A flight attendant pleaded guilty Thursday to drug trafficking charges after she was caught in October trying to smuggle three pounds of fentanyl taped to her abdomen through San Diego International Airport, federal prosecutors said.
Terese L. White, 41, of Dallas admitted to one count of possession with the intent to distribute fentanyl, and faces a maximum penalty of 20 years in prison, according to the U.S. Attorney’s Office in San Diego.
She is scheduled to be sentenced March 24 in federal court.
White’s defense attorney could not be reached immediately for comment Friday afternoon.
According to federal prosecutors, White admitted in her plea agreement that she attempted to “use her status as a flight attendant, a position of trust, to facilitate the offense.” She took a flight from Texas to San Diego on Oct. 4. Later that day, she returned to the airport for a flight to Boston.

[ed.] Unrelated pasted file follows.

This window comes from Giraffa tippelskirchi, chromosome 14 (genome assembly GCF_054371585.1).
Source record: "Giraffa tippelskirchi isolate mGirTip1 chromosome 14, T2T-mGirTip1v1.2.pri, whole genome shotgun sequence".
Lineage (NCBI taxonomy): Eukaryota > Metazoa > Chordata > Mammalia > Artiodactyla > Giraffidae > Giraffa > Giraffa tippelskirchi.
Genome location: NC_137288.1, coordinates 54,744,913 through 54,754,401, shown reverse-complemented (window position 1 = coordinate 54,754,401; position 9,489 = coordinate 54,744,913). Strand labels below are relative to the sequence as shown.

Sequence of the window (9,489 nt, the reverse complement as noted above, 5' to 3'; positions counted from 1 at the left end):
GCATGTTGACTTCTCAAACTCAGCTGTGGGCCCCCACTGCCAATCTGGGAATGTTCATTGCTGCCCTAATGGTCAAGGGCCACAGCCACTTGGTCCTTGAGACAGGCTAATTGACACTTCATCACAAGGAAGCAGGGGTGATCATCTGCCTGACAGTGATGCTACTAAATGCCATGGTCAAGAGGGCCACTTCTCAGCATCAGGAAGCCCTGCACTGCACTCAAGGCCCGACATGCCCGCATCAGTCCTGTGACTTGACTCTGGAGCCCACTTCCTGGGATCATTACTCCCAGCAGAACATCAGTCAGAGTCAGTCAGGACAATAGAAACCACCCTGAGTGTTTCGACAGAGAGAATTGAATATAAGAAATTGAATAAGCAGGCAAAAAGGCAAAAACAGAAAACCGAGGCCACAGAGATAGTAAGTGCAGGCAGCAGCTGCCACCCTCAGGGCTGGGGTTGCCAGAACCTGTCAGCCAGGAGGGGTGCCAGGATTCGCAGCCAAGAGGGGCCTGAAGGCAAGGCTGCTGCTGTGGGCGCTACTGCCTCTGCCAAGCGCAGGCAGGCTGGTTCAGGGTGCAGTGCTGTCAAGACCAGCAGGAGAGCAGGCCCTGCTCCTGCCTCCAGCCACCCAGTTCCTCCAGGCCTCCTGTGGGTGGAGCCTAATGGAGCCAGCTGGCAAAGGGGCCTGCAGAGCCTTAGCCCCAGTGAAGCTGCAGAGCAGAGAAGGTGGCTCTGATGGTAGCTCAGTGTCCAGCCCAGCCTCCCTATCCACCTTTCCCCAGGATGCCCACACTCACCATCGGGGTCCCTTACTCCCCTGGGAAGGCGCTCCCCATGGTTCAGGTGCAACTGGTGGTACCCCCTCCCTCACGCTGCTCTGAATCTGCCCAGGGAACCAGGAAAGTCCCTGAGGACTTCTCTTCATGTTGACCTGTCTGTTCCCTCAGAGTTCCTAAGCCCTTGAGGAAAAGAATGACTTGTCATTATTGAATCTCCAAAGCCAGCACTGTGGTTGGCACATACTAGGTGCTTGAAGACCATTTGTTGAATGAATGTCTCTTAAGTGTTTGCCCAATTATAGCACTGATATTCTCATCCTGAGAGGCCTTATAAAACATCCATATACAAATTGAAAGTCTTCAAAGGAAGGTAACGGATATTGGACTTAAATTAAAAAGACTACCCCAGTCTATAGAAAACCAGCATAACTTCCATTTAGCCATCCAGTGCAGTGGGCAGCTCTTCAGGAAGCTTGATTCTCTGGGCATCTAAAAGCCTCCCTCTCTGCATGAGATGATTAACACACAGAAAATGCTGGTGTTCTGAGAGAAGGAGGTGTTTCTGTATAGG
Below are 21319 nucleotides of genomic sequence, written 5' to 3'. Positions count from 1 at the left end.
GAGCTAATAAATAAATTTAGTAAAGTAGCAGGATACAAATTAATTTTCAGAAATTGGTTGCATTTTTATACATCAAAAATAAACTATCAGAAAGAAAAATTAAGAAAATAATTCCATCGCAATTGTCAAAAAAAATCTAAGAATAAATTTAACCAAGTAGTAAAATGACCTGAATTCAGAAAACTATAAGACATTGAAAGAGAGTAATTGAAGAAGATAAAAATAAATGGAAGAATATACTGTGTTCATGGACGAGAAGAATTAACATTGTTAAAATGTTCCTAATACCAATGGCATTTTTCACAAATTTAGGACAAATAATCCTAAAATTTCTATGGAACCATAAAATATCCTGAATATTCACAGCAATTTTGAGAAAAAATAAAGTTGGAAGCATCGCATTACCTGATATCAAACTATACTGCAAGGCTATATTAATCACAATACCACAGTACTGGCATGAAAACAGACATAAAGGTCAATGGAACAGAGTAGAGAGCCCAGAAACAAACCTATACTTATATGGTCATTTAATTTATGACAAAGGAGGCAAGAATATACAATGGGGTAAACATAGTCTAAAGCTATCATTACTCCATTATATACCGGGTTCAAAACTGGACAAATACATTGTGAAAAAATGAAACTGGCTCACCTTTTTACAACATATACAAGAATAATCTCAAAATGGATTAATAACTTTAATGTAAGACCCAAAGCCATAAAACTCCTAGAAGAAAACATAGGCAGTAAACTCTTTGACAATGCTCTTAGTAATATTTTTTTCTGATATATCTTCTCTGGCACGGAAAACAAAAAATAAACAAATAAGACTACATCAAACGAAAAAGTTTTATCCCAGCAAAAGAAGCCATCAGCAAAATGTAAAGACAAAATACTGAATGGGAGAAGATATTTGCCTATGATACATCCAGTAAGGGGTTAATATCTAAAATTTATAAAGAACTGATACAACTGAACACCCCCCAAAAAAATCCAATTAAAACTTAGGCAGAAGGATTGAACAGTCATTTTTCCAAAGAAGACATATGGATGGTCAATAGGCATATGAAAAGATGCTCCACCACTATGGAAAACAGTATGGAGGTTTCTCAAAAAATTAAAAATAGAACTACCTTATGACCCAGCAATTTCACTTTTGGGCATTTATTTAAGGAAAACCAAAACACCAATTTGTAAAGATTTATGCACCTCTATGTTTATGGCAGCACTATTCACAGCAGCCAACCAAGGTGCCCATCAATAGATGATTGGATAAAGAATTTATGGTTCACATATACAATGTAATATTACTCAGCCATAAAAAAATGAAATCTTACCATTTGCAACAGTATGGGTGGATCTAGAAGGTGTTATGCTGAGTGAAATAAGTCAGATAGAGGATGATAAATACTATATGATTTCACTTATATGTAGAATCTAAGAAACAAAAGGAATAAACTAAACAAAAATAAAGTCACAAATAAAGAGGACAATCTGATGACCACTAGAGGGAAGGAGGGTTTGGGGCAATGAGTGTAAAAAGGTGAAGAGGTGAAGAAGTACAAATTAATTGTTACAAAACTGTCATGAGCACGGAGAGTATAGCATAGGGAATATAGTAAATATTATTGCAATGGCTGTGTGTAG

Although she was off duty, White attempted to use the less-secure screening line reserved for crew members, but Transportation Security Administration officers told her she had been randomly selected to head through the regular passenger screening line, according to the complaint filed in U.S. District Court.
White then set off the metal detector in the passenger screening line, according to the document. TSA officers said she was “hesitant” and “shaking” as they took her to the security imaging machine.
The imaging machine alerted to an area on her abdomen.
Officers took White to a private room and found multiple packages containing the fentanyl taped to her body. She repeated to TSA that the packages were “not what you think” and that it was a “mercury pack” for weight loss, prosecutors said.
A canine unit alerted to the drugs and a sample was taken by officers that showed the substance tested positive for fentanyl, prosecutors said.
“Drug traffickers use air, land and sea for personal gain, putting people’s lives in danger,” said Drug Enforcement Administration Special Agent in Charge Shelly Howe. “We will continue the great work with our partners to bring traffickers to justice and keep our community safe.”
The DEA announced earlier this week they had seized over 50.6 million fentanyl-laced, fake prescription pills and more than 10,000 pounds of fentanyl powder this year across the country.